EMBRACE OF THE SERPENT | NEW FILM | A SOULFUL, STRANGE & STUNNING DISCOVERY

Embrace the SerpentEMBRACE OF THE SERPENT tells the epic story of the first contact, encounter, approach, betrayal and, eventually, life-trascending friendship, between Karamakate, an amazonian shaman, last survivor of his people, and two scientists that, over the course of 40 years, travel through the Amazon in search of a sacred plant that can heal them. Inspired by the journals of the first explorers of the Colombian Amazon, Theodor Koch-Grunberg and Richard Evans Schultes.

Embrace of the Serpent (Spanish: El abrazo de la serpiente) is a 2015 internationally co-produced adventure drama film directed by Ciro Guerra. The film won the Art Cinema Award in the Directors’ Fortnight section at the 2015 Cannes Film Festival and was selected as the Colombian entry for the Best Foreign Language Film at the 88th Academy Awards.[3]

The film tells two stories, taking place in 1909 and 1940, both starring Karamakate, an Amazonian shaman and last survivor of his tribe. He travels with two scientists, German Theodor Koch-Grunberg and American Richard Evans Schultes, to look for the rare yakruna, a sacred plant. The film is loosely inspired by the diaries written by the two scientists during their field work in the Amazon.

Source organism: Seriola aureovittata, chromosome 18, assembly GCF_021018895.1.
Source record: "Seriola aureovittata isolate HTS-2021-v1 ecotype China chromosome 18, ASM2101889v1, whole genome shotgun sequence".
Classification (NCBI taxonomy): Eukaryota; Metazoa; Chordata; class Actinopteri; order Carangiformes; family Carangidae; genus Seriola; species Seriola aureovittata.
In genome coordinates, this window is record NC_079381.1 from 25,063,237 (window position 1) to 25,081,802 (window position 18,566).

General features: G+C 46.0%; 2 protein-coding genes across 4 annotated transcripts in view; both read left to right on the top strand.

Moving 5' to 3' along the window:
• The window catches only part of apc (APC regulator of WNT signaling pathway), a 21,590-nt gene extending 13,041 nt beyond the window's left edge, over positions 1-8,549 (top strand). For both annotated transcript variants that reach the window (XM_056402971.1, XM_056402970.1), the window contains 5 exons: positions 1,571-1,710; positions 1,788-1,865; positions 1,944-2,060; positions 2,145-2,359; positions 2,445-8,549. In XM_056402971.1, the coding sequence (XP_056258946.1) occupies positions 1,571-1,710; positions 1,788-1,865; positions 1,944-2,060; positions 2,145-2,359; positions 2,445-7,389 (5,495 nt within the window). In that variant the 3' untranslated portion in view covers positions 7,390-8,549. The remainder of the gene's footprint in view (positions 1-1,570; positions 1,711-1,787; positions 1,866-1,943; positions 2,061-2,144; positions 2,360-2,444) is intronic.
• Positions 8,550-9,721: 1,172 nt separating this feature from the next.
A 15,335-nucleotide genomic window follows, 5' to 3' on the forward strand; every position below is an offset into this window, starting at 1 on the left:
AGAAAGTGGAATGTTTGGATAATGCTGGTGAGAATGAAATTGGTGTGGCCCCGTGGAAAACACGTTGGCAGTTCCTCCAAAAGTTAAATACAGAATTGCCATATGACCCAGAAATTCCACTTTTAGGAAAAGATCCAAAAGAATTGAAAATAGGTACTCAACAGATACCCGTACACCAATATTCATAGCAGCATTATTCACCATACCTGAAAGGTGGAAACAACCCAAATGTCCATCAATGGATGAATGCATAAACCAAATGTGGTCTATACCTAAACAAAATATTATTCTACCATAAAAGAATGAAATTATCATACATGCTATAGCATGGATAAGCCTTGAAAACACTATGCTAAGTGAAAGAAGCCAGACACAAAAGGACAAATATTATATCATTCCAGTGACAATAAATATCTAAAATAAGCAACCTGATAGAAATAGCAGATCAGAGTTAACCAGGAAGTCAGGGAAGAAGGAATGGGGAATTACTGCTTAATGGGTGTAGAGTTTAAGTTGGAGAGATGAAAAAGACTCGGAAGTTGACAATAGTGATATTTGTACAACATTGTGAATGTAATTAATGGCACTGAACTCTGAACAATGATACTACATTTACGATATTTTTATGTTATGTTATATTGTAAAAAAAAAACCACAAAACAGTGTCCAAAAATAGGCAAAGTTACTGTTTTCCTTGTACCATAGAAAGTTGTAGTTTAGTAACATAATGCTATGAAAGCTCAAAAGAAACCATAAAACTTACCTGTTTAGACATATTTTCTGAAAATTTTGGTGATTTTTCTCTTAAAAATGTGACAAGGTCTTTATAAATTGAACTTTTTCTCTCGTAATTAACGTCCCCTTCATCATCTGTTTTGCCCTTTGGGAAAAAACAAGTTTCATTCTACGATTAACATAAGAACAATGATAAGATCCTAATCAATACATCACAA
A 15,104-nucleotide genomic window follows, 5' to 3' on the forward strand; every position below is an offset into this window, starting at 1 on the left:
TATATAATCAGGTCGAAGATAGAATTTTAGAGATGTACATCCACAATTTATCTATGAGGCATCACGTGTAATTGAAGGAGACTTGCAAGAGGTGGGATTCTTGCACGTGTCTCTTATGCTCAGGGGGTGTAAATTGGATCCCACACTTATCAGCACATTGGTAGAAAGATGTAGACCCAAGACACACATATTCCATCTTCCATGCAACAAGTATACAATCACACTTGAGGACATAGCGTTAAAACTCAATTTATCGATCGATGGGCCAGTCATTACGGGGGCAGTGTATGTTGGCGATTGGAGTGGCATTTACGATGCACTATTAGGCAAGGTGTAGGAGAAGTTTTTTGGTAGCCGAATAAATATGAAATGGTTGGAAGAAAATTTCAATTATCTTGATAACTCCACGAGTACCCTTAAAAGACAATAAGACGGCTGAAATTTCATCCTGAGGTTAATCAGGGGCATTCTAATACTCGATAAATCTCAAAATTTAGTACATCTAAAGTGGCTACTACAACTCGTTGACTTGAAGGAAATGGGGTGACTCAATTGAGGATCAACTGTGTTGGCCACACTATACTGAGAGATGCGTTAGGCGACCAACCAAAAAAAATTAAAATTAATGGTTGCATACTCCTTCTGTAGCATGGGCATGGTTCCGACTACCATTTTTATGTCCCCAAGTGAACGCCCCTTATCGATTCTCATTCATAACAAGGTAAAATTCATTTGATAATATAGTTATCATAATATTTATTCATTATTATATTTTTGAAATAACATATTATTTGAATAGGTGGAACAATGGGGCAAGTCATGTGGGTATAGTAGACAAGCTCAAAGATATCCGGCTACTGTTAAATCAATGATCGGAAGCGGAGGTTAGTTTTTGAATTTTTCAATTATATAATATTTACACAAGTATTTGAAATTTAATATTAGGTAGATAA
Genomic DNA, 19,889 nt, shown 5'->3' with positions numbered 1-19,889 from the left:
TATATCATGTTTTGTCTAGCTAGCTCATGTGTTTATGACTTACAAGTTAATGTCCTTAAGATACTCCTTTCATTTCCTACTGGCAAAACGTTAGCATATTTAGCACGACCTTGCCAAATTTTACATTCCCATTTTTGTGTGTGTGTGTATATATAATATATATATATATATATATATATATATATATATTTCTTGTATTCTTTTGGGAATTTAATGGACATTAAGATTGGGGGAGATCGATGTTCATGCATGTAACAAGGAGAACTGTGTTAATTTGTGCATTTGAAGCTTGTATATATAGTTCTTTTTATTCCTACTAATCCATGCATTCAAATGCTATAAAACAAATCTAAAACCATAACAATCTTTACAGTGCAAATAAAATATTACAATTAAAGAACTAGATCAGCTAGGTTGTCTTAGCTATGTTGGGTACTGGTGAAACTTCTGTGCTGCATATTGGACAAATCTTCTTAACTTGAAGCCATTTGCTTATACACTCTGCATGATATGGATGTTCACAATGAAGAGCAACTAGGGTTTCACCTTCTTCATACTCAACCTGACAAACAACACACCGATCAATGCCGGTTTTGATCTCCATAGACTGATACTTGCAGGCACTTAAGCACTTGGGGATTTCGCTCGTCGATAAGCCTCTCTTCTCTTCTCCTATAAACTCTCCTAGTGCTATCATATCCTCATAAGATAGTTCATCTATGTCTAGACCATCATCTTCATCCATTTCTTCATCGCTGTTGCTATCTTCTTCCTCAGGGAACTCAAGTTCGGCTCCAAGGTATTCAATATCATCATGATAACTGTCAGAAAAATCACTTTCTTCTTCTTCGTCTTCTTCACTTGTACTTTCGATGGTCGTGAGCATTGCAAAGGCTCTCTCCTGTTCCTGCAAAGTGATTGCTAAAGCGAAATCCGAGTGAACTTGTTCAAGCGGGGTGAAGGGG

Reception

Indiewire’s Jessica Kiang awarded the film an A rating, calling it “a soulful, strange and stunning discovery”. She also described the character of Karamakate as “an immaculate portrait of the unfathomable loneliness and crushing survivor’s guilt that comes with being the last of one’s kind”. Jordan Mintzer of The Hollywood Reporter described the film as “a visually mesmerizing exploration of man, nature and the destructive powers of colonialism” and compared it to Miguel Gomes’ Tabu (2012). He also praised the black-and-white cinematography and the sound design which he said “makes the jungle truly come alive”. Justin Chang of Variety gave a positive review of the film. He wrote: “At once blistering and poetic, not just an ethnographic study but also a striking act of cinematic witness…”. About the parallel narrative he wrote it “delivers a fairly comprehensive critique of the destruction of indigenous cultures at the hands of white invaders”

 

Behind the scenes look at one of the most controversial films of the year, Embrace the Serpent, as the directors of the film go into detail about origin of the discovery of the sacred plants inspired by Amazonian psychotropic medicines Ayahuasca and Charkuna plants, the clash of cultures and the destruction of native Amazonian wisdom and society along the way.

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